Nick Corcodilos, who writes at Ask the Headhunter, tackled a question from a reader who wanted to know if he was unreasonable for expecting to only work during business hours. Corcodilos comes down firmly on the side of the employee who wants to have some semblance of work-life balance by turning off his email in the evening. He writes:
In my opinion, people who walk around with “I work evenings, too” tattooed to their foreheads are dopes begging to be abused. Good for you for saying no. There’s nothing impressive about projecting “I’m proud because I work for my boss all day long!”
If you want to leave that interviewer with the right impression about your dedication to your work, try this:
How to Say It
“I’ll do all the work necessary to help my company be successful while I’m at work. I’m proud of that.”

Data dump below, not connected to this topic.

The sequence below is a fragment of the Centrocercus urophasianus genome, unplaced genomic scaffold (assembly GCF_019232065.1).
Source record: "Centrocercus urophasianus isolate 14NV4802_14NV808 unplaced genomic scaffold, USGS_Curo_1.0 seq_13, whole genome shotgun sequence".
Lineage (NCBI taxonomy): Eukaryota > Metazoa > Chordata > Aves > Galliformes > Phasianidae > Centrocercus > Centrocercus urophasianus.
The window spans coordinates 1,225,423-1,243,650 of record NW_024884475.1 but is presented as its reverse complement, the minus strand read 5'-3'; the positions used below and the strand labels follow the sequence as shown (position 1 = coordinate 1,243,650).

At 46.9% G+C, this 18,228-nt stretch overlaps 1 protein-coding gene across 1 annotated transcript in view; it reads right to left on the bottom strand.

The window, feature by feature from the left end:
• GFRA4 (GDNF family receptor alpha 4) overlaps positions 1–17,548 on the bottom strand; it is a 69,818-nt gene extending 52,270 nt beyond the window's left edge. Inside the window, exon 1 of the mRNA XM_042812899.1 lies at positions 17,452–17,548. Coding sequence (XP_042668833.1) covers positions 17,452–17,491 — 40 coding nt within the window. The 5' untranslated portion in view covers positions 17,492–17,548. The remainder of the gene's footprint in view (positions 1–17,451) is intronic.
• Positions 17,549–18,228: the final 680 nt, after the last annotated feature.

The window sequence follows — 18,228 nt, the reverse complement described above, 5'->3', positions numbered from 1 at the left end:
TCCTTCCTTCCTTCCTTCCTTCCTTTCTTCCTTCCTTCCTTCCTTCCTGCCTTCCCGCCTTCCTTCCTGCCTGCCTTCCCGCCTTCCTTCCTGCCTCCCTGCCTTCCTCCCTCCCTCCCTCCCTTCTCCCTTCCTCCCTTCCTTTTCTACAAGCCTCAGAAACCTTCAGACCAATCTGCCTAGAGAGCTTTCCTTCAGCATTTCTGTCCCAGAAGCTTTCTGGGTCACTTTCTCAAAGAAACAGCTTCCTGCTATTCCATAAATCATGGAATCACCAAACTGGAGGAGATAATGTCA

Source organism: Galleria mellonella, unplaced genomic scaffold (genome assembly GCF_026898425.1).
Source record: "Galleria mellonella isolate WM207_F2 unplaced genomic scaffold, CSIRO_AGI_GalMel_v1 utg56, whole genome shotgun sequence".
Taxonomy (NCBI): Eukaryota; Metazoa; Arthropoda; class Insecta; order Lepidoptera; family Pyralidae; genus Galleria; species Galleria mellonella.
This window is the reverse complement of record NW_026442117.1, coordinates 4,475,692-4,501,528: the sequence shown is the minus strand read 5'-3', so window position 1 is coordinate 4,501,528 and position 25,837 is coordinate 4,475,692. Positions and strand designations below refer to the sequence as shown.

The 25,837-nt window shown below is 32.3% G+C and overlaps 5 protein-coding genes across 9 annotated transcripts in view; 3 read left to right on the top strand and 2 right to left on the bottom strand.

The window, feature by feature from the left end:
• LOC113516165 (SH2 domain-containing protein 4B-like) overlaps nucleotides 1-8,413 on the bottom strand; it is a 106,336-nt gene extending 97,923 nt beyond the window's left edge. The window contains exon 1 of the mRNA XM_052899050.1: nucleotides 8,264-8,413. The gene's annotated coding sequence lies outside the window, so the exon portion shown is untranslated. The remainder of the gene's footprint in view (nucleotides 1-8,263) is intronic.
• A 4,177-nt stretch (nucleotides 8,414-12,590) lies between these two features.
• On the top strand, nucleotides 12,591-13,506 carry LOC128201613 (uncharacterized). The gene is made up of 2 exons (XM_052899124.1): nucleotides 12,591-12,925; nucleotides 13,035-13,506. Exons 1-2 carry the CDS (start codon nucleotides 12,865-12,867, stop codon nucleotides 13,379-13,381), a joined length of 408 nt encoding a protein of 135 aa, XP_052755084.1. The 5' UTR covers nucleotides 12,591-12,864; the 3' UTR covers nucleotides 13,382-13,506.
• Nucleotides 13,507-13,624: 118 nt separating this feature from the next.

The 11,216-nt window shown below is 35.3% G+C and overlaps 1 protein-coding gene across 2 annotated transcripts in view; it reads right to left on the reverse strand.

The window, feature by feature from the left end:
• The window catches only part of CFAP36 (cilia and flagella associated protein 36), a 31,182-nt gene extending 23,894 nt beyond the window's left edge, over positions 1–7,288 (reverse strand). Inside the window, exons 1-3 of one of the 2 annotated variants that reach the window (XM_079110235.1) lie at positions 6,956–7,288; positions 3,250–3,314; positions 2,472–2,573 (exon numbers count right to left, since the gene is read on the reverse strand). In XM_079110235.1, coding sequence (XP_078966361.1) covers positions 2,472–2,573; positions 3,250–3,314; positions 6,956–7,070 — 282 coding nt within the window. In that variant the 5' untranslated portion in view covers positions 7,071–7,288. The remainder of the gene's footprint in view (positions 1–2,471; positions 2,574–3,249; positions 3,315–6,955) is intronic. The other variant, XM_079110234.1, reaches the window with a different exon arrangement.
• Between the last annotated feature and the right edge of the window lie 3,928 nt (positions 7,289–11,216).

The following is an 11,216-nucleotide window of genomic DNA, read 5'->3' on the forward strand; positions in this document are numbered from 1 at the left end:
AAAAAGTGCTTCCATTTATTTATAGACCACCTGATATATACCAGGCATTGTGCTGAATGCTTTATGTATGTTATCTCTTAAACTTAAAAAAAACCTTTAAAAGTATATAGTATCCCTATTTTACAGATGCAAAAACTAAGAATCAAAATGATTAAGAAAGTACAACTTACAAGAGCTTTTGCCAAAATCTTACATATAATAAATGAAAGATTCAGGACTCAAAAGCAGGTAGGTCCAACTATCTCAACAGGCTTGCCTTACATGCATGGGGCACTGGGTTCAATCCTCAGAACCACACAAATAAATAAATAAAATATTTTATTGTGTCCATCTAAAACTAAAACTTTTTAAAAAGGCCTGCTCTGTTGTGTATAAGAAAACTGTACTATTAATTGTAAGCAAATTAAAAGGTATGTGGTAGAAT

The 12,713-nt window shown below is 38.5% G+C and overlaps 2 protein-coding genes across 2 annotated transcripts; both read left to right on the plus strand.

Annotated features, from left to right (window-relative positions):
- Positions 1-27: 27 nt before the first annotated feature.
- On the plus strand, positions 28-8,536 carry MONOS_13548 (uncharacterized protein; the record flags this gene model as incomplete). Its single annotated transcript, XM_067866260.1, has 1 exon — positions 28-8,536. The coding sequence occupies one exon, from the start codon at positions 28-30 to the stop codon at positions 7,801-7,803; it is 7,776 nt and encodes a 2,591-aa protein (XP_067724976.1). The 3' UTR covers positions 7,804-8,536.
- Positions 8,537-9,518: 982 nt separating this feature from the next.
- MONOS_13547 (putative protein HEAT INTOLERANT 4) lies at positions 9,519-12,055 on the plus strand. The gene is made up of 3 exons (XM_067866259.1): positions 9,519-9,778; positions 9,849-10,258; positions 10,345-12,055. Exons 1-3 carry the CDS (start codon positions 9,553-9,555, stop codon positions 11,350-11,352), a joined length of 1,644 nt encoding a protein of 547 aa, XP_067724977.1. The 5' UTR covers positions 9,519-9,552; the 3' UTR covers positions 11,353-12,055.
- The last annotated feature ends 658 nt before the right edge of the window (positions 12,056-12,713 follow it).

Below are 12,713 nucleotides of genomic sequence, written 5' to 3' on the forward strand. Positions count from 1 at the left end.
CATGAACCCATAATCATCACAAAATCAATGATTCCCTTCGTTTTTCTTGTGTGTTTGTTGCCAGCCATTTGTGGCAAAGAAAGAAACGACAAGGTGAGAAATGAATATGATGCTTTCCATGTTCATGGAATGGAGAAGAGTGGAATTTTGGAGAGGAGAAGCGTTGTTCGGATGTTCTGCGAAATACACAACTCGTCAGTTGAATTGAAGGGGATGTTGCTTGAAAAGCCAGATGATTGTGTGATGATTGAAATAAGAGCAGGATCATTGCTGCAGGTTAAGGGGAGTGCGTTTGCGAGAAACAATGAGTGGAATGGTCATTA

It’s up to your boss to give you the right work to do, and it’s up to your boss to define, organize, and manage your workload during work hours to ensure the company’s success.
Corcodilos has good advice and good ideas, but what if you’re the manager? What if you, yourself, are spending hours each night handling things, and having an employee who refuses to play along will increase your workload? Then what? Evaluate your employee’s request along these lines:
To keep reading, click here: What If an Employee Refuses to Answer Emails in the Evening?